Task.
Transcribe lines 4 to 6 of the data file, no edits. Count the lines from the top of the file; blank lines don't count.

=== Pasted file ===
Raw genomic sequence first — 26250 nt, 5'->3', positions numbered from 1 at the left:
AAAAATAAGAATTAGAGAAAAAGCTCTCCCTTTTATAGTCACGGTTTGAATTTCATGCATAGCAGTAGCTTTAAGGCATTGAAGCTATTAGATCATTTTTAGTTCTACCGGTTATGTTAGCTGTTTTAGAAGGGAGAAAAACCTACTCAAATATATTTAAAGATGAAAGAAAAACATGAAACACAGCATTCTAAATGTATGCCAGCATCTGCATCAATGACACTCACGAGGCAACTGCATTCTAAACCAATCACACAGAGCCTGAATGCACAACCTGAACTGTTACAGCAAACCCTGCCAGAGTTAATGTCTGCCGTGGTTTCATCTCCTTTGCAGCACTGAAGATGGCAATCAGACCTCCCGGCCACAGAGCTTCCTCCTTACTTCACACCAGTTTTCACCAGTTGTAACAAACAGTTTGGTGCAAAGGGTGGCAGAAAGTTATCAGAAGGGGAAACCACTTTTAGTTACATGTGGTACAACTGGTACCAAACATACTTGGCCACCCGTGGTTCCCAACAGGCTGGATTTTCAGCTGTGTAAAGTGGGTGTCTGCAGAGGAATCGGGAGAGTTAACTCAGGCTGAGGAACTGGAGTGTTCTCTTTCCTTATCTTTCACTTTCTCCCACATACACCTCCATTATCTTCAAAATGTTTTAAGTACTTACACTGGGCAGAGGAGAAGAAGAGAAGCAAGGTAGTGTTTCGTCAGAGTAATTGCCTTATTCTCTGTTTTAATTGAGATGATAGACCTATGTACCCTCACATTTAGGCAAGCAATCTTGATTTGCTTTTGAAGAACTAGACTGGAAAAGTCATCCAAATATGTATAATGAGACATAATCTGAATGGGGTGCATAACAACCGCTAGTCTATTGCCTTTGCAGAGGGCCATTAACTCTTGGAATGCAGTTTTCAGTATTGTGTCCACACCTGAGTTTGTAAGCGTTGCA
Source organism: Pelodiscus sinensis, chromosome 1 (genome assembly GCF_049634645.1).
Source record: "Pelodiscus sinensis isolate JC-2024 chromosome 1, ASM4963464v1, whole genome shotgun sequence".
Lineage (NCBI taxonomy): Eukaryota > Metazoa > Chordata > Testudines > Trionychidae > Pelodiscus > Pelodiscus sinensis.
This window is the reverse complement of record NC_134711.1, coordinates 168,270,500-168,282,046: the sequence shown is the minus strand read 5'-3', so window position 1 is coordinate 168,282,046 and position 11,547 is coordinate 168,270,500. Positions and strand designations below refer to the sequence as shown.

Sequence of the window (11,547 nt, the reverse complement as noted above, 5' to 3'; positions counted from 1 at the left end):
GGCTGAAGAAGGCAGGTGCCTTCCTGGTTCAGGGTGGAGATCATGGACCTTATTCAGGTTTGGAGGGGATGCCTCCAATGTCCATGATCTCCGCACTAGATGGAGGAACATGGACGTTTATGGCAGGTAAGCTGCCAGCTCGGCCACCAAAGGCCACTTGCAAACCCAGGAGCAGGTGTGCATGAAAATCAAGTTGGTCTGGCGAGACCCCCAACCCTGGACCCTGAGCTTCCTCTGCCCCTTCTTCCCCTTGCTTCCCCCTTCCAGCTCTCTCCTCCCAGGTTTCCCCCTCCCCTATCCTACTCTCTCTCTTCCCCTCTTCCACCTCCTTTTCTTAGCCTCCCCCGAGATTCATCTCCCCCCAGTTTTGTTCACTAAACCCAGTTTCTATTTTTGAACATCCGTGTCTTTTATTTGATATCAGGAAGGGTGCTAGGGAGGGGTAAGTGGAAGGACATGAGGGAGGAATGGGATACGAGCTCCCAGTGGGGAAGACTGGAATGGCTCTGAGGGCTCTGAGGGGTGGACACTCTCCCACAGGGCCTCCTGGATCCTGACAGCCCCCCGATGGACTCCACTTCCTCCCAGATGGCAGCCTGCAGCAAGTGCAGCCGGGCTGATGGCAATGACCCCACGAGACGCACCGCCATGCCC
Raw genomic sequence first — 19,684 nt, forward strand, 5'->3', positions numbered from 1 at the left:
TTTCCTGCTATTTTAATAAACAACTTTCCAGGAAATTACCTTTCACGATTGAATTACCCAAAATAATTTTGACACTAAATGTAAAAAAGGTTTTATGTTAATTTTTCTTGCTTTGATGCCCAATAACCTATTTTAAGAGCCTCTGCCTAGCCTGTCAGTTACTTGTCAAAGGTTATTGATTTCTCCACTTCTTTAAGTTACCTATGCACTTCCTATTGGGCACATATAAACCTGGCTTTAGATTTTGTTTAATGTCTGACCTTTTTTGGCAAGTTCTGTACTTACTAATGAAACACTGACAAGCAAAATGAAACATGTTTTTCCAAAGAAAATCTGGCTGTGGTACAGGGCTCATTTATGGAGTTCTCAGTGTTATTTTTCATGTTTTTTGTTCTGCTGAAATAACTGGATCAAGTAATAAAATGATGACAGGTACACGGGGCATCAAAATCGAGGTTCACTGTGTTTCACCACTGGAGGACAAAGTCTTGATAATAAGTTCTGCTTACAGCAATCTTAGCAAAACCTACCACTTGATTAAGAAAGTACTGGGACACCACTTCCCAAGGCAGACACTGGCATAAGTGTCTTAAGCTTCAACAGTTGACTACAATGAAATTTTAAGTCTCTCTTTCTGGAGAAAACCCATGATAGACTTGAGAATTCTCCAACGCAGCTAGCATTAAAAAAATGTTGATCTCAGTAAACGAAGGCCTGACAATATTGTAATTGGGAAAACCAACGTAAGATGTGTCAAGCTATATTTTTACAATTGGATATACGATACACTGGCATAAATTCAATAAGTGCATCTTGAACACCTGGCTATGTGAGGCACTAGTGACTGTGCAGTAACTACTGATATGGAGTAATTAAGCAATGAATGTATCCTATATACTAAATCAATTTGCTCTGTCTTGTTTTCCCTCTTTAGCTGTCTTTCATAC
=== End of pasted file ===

Source record: "Pelodiscus sinensis isolate JC-2024 chromosome 1, ASM4963464v1, whole genome shotgun sequence".
Lineage (NCBI taxonomy): Eukaryota > Metazoa > Chordata > Testudines > Trionychidae > Pelodiscus > Pelodiscus sinensis.
This window is the reverse complement of record NC_134711.1, coordinates 168,270,500-168,282,046: the sequence shown is the minus strand read 5'-3', so window position 1 is coordinate 168,282,046 and position 11,547 is coordinate 168,270,500. Positions and strand designations below refer to the sequence as shown.